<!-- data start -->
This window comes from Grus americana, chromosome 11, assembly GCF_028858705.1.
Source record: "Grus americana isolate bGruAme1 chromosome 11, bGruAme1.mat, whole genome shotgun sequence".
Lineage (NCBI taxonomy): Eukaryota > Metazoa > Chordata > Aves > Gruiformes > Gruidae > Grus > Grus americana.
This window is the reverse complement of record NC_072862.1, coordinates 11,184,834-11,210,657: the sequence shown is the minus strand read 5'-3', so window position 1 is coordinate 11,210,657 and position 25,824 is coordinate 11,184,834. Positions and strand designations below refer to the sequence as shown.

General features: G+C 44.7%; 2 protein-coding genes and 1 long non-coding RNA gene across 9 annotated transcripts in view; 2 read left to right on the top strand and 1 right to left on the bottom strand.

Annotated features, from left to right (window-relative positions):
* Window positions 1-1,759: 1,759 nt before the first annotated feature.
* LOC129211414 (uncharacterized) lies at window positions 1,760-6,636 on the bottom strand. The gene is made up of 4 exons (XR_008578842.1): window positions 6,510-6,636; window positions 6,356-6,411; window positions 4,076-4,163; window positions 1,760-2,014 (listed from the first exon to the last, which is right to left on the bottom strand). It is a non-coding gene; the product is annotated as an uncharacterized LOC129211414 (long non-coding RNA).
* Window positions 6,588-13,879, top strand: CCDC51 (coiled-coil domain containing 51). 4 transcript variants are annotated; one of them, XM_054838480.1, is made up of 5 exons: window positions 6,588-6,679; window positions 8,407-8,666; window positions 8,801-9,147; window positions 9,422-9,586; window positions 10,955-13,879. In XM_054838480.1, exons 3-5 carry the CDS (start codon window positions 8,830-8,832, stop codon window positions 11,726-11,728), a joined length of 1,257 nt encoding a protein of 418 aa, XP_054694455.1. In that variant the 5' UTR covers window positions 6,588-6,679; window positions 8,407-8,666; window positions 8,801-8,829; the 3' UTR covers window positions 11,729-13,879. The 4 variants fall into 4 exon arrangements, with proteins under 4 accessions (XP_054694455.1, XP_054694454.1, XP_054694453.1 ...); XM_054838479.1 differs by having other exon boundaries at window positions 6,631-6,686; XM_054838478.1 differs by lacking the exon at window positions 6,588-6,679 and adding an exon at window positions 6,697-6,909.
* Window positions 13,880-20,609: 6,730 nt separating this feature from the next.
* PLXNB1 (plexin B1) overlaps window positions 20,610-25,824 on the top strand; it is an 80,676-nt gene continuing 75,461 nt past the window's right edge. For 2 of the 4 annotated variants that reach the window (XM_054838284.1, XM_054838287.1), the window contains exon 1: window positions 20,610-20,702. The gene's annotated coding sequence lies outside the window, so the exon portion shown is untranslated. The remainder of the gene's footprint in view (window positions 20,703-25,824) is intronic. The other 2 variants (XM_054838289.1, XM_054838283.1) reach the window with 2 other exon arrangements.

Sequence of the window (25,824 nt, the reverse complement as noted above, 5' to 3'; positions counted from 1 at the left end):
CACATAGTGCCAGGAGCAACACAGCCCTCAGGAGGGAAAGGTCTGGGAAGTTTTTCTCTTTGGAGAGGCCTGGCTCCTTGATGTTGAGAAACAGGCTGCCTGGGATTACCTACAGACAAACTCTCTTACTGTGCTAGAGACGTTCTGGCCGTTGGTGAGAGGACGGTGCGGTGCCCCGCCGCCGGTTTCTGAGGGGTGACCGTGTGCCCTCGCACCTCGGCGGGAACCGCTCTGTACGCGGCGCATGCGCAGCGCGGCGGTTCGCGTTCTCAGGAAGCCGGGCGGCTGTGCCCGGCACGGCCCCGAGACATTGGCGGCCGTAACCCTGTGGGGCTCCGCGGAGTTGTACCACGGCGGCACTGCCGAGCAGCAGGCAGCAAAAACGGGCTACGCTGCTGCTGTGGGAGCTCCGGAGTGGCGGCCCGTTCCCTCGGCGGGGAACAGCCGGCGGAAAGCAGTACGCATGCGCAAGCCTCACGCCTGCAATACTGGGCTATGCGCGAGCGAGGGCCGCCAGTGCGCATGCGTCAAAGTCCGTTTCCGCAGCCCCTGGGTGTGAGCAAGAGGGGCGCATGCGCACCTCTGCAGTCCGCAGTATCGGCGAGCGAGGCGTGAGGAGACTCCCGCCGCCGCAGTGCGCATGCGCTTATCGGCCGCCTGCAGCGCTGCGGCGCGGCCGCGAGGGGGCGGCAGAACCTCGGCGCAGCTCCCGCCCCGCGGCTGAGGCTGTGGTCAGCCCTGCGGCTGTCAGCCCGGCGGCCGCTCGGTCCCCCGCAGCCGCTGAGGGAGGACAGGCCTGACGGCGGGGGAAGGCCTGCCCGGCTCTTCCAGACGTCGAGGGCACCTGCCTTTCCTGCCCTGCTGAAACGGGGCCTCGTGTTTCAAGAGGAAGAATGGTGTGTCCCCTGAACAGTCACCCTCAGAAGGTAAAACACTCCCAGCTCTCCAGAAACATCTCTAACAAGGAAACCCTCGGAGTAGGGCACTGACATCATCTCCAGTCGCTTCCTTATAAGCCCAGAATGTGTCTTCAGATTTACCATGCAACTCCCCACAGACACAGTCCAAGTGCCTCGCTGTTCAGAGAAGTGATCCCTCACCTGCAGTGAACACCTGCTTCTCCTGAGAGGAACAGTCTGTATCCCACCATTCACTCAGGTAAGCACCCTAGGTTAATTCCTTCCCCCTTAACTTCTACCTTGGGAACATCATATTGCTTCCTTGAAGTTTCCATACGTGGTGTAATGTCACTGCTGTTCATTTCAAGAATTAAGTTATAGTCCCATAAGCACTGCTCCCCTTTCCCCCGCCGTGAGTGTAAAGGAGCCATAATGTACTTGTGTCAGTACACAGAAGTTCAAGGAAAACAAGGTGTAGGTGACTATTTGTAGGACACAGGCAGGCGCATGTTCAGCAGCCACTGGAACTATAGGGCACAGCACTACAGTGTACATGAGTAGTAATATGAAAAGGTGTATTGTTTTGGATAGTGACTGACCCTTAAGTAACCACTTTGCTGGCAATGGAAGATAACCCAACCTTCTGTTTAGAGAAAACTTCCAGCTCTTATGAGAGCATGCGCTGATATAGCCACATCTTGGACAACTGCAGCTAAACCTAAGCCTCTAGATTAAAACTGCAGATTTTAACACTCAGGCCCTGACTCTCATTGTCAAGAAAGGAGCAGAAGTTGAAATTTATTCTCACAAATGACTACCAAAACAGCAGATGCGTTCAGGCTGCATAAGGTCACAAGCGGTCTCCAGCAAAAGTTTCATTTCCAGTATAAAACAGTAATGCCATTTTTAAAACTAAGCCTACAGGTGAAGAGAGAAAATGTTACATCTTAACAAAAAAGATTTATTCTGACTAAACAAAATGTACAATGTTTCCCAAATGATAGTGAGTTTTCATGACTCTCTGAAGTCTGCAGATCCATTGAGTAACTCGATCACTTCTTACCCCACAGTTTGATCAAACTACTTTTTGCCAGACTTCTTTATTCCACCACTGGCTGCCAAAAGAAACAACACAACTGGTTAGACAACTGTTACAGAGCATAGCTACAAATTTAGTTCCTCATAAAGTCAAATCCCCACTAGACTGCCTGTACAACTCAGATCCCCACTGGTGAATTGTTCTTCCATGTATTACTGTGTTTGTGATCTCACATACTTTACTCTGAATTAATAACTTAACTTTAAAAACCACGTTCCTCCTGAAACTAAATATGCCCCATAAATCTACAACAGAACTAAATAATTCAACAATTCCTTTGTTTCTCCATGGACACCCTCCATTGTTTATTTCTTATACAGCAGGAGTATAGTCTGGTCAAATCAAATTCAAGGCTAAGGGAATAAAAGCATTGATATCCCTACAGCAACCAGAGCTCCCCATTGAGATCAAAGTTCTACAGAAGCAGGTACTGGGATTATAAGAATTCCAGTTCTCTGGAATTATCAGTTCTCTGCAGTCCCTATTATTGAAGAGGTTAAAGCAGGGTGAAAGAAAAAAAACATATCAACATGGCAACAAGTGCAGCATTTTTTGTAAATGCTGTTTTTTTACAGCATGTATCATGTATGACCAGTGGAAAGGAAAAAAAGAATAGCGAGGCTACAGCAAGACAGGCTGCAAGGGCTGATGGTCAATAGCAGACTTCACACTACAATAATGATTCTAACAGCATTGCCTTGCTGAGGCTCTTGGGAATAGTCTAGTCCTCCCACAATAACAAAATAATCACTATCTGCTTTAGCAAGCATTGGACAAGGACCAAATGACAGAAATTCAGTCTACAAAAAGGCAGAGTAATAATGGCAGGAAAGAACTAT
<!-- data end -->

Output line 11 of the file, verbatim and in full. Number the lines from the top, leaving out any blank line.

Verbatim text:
* PLXNB1 (plexin B1) overlaps window positions 20,610-25,824 on the top strand; it is an 80,676-nt gene continuing 75,461 nt past the window's right edge. For 2 of the 4 annotated variants that reach the window (XM_054838284.1, XM_054838287.1), the window contains exon 1: window positions 20,610-20,702. The gene's annotated coding sequence lies outside the window, so the exon portion shown is untranslated. The remainder of the gene's footprint in view (window positions 20,703-25,824) is intronic. The other 2 variants (XM_054838289.1, XM_054838283.1) reach the window with 2 other exon arrangements.